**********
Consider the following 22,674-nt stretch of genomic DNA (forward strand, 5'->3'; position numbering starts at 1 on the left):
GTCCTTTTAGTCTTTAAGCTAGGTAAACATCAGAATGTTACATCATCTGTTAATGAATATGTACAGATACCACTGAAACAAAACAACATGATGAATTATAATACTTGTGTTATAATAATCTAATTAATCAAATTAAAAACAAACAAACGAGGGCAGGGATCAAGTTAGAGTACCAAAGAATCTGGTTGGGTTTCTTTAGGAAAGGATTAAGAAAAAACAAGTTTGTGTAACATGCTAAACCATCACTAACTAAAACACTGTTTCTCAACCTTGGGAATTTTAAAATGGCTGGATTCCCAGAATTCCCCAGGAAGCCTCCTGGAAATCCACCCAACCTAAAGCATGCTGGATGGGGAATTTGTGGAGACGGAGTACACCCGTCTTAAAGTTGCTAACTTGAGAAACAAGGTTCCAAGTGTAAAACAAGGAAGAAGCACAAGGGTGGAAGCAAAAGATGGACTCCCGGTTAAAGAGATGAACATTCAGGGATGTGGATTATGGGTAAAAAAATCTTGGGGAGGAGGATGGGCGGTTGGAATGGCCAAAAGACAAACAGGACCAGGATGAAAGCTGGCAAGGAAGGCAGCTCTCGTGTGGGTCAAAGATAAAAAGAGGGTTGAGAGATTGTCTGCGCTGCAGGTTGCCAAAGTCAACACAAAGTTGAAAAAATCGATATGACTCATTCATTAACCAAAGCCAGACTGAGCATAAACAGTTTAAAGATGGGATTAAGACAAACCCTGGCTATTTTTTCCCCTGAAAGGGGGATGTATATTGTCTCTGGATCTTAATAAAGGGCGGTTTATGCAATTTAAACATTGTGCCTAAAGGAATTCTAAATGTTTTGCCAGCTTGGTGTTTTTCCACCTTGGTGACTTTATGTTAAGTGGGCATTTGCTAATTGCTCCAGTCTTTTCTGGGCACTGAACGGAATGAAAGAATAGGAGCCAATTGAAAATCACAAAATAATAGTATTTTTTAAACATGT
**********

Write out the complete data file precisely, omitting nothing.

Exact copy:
Consider the following 22,674-nt stretch of genomic DNA (forward strand, 5'->3'; position numbering starts at 1 on the left):
GTCCTTTTAGTCTTTAAGCTAGGTAAACATCAGAATGTTACATCATCTGTTAATGAATATGTACAGATACCACTGAAACAAAACAACATGATGAATTATAATACTTGTGTTATAATAATCTAATTAATCAAATTAAAAACAAACAAACGAGGGCAGGGATCAAGTTAGAGTACCAAAGAATCTGGTTGGGTTTCTTTAGGAAAGGATTAAGAAAAAACAAGTTTGTGTAACATGCTAAACCATCACTAACTAAAACACTGTTTCTCAACCTTGGGAATTTTAAAATGGCTGGATTCCCAGAATTCCCCAGGAAGCCTCCTGGAAATCCACCCAACCTAAAGCATGCTGGATGGGGAATTTGTGGAGACGGAGTACACCCGTCTTAAAGTTGCTAACTTGAGAAACAAGGTTCCAAGTGTAAAACAAGGAAGAAGCACAAGGGTGGAAGCAAAAGATGGACTCCCGGTTAAAGAGATGAACATTCAGGGATGTGGATTATGGGTAAAAAAATCTTGGGGAGGAGGATGGGCGGTTGGAATGGCCAAAAGACAAACAGGACCAGGATGAAAGCTGGCAAGGAAGGCAGCTCTCGTGTGGGTCAAAGATAAAAAGAGGGTTGAGAGATTGTCTGCGCTGCAGGTTGCCAAAGTCAACACAAAGTTGAAAAAATCGATATGACTCATTCATTAACCAAAGCCAGACTGAGCATAAACAGTTTAAAGATGGGATTAAGACAAACCCTGGCTATTTTTTCCCCTGAAAGGGGGATGTATATTGTCTCTGGATCTTAATAAAGGGCGGTTTATGCAATTTAAACATTGTGCCTAAAGGAATTCTAAATGTTTTGCCAGCTTGGTGTTTTTCCACCTTGGTGACTTTATGTTAAGTGGGCATTTGCTAATTGCTCCAGTCTTTTCTGGGCACTGAACGGAATGAAAGAATAGGAGCCAATTGAAAATCACAAAATAATAGTATTTTTTAAACATGT